"We have found a gas-giant planet that is a virtual twin of a previously known planet, but it looks like the two objects formed in different ways," said Trent Dupuy, astronomer at the Gemini Observatory.
"While we've learned a lot about ocean viruses in recent decades, we know next to nothing about soil viruses," said Matt Sullivan, a professor of microbiology at Ohio State. "This work's viruses are so novel that they have doubled the total known viruses in the world."
Last Week's Top 5 Space & Science Headlines --"Europa's Fossils to Signals from Extinct Alien Civilizations"
Volcanic Epicenter of the Solar System --New Hotspot on Jupiter's Io, Site of the Monster Surt Volcano
In February 2001 an eruption from the Surt volcano on the Jupiter-facing hemisphere of Io, the volcanic epi-center of our solar system, occurred with an estimated output of 78,000 Gigawatts. By comparison, the 1992 eruption of Mt Etna, Sicily, was estimated at 12 Gigawatts. During its peak, observed by the WM Keck II Telescope on Hawaii, its output almost matched the eruptive power of all of Io’s active volcanoes combined.
A new, striking image from NASA's Chandra X-ray Observatory and Hubble Space Telescope shows the intact dust towers of the spectacular star-forming region known as the Pillars of Creation, which is located in the southern portion of the Eagle Nebula, next to a giant cloud of hot dust thought to have been scorched by the blast of a star that exploded, or went supernova. Astronomers speculate that the supernova's shock wave could have already reached the dusty towers, causing them to topple about 6,000 years ago. However, because light from this region takes 7,000 years to reach Earth, we won't be able to capture photos of the destruction for another millennium or so.
South Africa on Friday unveiled a super radio telescope, a first phase of what will be the world's largest telescope in a project to try to unravel the secrets of the universe. The 64-dish MeerKAT telescope in the remote and arid Karoo region of South Africa will be integrated into a multi-nation Square KilometerArray (SKA). When fully operational, the SKA telescope will be 50 times more powerful than any other telescope in the world.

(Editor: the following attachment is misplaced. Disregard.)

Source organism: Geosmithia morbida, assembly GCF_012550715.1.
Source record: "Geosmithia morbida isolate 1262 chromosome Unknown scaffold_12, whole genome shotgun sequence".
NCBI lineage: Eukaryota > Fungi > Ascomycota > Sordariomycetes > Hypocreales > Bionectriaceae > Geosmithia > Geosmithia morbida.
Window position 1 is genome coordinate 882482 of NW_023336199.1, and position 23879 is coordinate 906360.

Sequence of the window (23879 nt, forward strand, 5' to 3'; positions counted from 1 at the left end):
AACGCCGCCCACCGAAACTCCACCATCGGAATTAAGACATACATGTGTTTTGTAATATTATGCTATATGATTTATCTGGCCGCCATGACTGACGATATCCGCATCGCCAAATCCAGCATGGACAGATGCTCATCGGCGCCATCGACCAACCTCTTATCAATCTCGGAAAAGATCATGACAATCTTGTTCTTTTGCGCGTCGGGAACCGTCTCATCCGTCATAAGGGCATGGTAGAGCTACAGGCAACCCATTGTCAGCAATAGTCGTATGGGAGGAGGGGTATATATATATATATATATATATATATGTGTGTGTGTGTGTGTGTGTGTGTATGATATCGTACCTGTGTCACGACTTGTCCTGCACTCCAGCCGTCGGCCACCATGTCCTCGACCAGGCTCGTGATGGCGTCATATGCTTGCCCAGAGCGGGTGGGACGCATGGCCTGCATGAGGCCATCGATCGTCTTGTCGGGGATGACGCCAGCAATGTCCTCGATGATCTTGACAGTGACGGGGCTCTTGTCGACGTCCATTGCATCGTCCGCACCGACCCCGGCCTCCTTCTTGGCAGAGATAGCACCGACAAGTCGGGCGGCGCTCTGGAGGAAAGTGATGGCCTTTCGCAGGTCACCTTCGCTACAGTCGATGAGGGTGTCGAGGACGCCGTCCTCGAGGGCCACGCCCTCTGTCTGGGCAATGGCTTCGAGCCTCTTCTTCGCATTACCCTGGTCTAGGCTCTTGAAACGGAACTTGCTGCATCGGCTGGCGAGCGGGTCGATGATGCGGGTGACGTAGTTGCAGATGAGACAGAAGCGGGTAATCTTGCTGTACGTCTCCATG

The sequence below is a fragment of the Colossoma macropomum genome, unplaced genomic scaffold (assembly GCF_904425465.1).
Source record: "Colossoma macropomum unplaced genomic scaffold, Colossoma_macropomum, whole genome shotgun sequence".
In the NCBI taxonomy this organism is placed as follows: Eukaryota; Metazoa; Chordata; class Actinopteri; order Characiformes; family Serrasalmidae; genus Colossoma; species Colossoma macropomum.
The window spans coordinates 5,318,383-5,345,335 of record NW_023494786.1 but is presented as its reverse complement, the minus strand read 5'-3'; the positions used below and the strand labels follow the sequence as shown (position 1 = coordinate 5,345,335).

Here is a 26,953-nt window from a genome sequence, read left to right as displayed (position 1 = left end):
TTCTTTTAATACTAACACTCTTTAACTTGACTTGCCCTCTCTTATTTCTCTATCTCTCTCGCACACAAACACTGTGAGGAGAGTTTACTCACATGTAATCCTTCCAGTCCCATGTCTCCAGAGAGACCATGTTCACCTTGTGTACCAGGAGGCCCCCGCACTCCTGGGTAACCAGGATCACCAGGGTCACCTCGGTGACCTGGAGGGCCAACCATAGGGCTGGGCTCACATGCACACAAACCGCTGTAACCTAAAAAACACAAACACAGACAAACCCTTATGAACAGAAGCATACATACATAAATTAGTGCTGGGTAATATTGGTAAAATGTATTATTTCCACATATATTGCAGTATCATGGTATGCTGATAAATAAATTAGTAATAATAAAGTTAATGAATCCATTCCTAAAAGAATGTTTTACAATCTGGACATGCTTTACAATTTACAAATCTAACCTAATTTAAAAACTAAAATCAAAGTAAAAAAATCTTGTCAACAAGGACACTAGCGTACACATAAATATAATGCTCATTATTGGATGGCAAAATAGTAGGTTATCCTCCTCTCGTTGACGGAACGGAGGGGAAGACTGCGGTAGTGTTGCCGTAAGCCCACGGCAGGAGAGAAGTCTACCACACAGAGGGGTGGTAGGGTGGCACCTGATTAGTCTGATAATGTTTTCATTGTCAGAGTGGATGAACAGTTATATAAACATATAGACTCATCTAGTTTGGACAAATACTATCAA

"Cosmic Messengers" --Mystery Sources Detected of Ghost Particles from the Most Extreme Environments in the Cosmos
"A cosmic mystery of immense proportions, once seemingly on the verge of solution, has deepened and left astronomers and astrophysicists more baffled than ever. The crux ... is that the vast majority of the mass of the universe seems to be missing."
"We are Very Perplexed" --Gaia and Hubble Space-Telescope Findings May Reveal a 'New Physics of the Universe'
The combined new data from the Gaia and Hubble Space Telescope data are in serious conflict with the Cosmic Microwave Background data," said Planck team member George Efstathiou of the Kavli Institute for Cosmology in Cambridge. The results fuel the mismatch between measurements for the expansion rate of the nearby universe, and those of the distant, primeval universe—before stars and galaxies even existed.
Today's "Planet Earth Report" --Our Planet's Deep Hidden Oceans --"Where Did All the Water Come From?"
Water-bearing minerals reveal that Earth’s mantle could hold more water than all its oceans. Researchers now ask: Where did it all come from?
Gravitational Waves from Black Hole-Neutron Star Binaries --"Unveiling the Origin of the Universe and Its Fate"
"So far, people have focused on binary neutron stars as a way of measuring the Hubble constant with gravitational waves," says Salvatore Vitale, assistant professor of physics at MIT. "We've shown there is another type of gravitational wave source which so far has not been exploited as much: black holes and neutron stars spiraling together.